In the US, this ban gave a time frame for manufacturers to phase out microbeads from their products, from 2017-2019. In Canada, microbeads were added to the List of Toxic Substances, allowing the government to regulate microbeads under the Canadian Environmental Protection Act.
Along with the research on microbreads, the relentless organised pressure from NGOs, community groups and concerned citizens forced the government to act. This was a big win for the environment and for activists.
There are numerous natural alternatives to use instead of plastic microbeads. These include crushed nuts and shells, salt, charcoal, sand, sugar, pumice and oatmeal to name a few.
What is happening in Hong Kong?
A.S. Watson Group release their position on plastic microbeads
Ahead of potential legislation, A.S. Watson took the positive step to ban the use of microplastic in rinse-off Own Brand cosmetics/personal care scrub products development since 2014. Since January 2020, they have stopped selling any rinse-off personal care products containing microbeads. Read their statement here.
On August 22, 2016, SaSa published their position on microbeads. Read their statement here
The government commissioned a consultancy paper on the issue of microbeads in personal care and cosmetic products (PCCP) in April 2018. The government has accepted the recommendation to implement a voluntary scheme for the phase out of microbeads in PCCP. The plan is to roll out the voluntary scheme in the second half of 2020, including the establishment of a ‘Microbead-Free Charter’. Read the Press Release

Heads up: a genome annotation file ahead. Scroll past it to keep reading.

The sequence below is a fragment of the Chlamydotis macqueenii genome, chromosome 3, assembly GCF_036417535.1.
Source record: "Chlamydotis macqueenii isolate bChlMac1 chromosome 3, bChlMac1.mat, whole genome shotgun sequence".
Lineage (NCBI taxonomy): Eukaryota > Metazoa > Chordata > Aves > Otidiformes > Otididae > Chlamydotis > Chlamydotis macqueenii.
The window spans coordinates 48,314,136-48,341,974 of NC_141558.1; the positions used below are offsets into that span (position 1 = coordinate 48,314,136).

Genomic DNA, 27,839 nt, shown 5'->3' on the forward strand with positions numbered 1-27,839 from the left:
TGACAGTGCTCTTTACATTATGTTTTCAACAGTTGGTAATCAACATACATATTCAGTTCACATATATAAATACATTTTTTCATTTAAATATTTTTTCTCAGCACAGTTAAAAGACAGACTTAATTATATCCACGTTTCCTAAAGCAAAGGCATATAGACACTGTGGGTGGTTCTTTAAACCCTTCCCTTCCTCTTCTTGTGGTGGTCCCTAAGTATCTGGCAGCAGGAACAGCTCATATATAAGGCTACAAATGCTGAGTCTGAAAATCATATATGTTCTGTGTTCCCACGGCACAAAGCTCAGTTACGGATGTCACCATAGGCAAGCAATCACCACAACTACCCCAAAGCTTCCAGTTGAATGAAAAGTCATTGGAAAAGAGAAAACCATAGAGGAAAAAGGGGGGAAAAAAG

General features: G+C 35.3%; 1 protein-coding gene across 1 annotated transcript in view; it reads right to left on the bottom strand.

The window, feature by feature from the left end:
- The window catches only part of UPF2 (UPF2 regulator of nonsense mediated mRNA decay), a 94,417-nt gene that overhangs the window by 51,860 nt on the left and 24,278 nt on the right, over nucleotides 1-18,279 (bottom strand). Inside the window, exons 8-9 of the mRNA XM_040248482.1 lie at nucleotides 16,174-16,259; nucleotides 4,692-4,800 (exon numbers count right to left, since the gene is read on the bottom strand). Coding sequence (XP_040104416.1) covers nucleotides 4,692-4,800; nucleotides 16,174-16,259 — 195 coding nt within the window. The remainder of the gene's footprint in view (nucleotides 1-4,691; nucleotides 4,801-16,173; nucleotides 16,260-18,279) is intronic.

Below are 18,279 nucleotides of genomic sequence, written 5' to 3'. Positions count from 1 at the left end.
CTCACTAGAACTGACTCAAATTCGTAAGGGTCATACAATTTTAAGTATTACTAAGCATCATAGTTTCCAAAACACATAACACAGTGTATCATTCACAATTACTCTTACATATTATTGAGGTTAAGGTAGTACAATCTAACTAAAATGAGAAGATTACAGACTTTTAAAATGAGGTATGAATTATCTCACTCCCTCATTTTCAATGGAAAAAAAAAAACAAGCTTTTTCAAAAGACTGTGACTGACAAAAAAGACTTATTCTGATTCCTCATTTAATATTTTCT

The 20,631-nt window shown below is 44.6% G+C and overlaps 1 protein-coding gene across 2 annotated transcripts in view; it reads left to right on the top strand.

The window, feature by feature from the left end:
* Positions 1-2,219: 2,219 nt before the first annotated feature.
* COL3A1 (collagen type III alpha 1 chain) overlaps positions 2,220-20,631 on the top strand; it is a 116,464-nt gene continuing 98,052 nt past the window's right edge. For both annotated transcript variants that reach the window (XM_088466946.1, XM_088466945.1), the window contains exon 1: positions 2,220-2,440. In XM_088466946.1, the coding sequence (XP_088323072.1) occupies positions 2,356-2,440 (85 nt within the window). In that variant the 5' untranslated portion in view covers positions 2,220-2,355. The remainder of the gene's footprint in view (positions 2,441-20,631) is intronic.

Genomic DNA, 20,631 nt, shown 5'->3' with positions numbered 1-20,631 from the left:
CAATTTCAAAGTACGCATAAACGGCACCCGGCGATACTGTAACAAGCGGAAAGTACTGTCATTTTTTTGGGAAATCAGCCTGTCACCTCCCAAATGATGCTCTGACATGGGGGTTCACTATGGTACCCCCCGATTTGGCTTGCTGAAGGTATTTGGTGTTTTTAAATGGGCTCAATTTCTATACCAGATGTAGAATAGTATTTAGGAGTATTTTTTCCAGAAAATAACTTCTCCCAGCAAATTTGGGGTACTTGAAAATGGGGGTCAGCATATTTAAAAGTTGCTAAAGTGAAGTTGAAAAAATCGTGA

Safe, non-plastic alternatives are available and widely used by many leading brands.
There is growing international pressure for companies to ensure that their products are not only safe for their customers to use but also safe for the environment that their products may ultimately end up in.
The scrub products containing plastic pollute by the nature of their design. There is no way that the producers can ensure the product they manufacture (and profit from) will not pollute the environment.
Did You Know?
More than 60% of the 150 samples collected by Plastic Free Seas from Hong Kong seawater in 2016/17 were found to contain plastic microbeads. The HKU scientists analysing the data found 380,000 microbeads per square kilometre of seawater around the city.
Did You Know?
In 2013, Plastic Free Seas initiated an online microbead campaign in Hong Kong with a goal to ban microbead sales. To reach this goal we have worked with scientists, schools the community and met with government many times.
Did You Know?
Prior to a change in formulation removing polyethylene as the main scrub ingredient, a popular 130gm scrub product contained 1,476 million plastic particles!
That equated to 17,000 plastic beads down the drain for every wash.
Did You Know?
Scientists estimated in 2016 that there were 342.2 billion plastic microbeads emitted to the coastal waters off Hong Kong. This is equivalent to 9.4 billion microbeads flushed out to sea every day!